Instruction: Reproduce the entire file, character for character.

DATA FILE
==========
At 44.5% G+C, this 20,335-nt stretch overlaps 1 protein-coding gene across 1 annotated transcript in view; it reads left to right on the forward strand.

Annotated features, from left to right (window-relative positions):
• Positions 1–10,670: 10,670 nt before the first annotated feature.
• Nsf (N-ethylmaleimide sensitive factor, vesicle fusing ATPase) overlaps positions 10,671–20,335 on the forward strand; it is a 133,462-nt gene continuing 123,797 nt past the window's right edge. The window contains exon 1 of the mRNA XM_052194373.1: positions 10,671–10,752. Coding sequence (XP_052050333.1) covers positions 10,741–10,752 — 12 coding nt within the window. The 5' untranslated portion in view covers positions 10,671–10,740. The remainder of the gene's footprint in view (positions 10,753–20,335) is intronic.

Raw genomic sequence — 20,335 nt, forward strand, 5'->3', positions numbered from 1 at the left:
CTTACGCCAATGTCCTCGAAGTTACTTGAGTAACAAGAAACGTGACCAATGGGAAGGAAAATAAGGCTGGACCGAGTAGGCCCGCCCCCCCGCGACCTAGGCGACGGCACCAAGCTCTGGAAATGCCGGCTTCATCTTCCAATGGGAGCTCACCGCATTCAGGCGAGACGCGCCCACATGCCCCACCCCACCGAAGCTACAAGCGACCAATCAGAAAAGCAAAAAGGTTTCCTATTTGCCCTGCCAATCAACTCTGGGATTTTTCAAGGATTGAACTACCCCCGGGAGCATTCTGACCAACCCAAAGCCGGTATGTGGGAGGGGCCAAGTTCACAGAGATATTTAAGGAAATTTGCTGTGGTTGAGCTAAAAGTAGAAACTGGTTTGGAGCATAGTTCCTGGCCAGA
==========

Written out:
At 44.5% G+C, this 20,335-nt stretch overlaps 1 protein-coding gene across 1 annotated transcript in view; it reads left to right on the forward strand.

Annotated features, from left to right (window-relative positions):
• Positions 1–10,670: 10,670 nt before the first annotated feature.
• Nsf (N-ethylmaleimide sensitive factor, vesicle fusing ATPase) overlaps positions 10,671–20,335 on the forward strand; it is a 133,462-nt gene continuing 123,797 nt past the window's right edge. The window contains exon 1 of the mRNA XM_052194373.1: positions 10,671–10,752. Coding sequence (XP_052050333.1) covers positions 10,741–10,752 — 12 coding nt within the window. The 5' untranslated portion in view covers positions 10,671–10,740. The remainder of the gene's footprint in view (positions 10,753–20,335) is intronic.

Raw genomic sequence — 20,335 nt, forward strand, 5'->3', positions numbered from 1 at the left:
CTTACGCCAATGTCCTCGAAGTTACTTGAGTAACAAGAAACGTGACCAATGGGAAGGAAAATAAGGCTGGACCGAGTAGGCCCGCCCCCCCGCGACCTAGGCGACGGCACCAAGCTCTGGAAATGCCGGCTTCATCTTCCAATGGGAGCTCACCGCATTCAGGCGAGACGCGCCCACATGCCCCACCCCACCGAAGCTACAAGCGACCAATCAGAAAAGCAAAAAGGTTTCCTATTTGCCCTGCCAATCAACTCTGGGATTTTTCAAGGATTGAACTACCCCCGGGAGCATTCTGACCAACCCAAAGCCGGTATGTGGGAGGGGCCAAGTTCACAGAGATATTTAAGGAAATTTGCTGTGGTTGAGCTAAAAGTAGAAACTGGTTTGGAGCATAGTTCCTGGCCAGA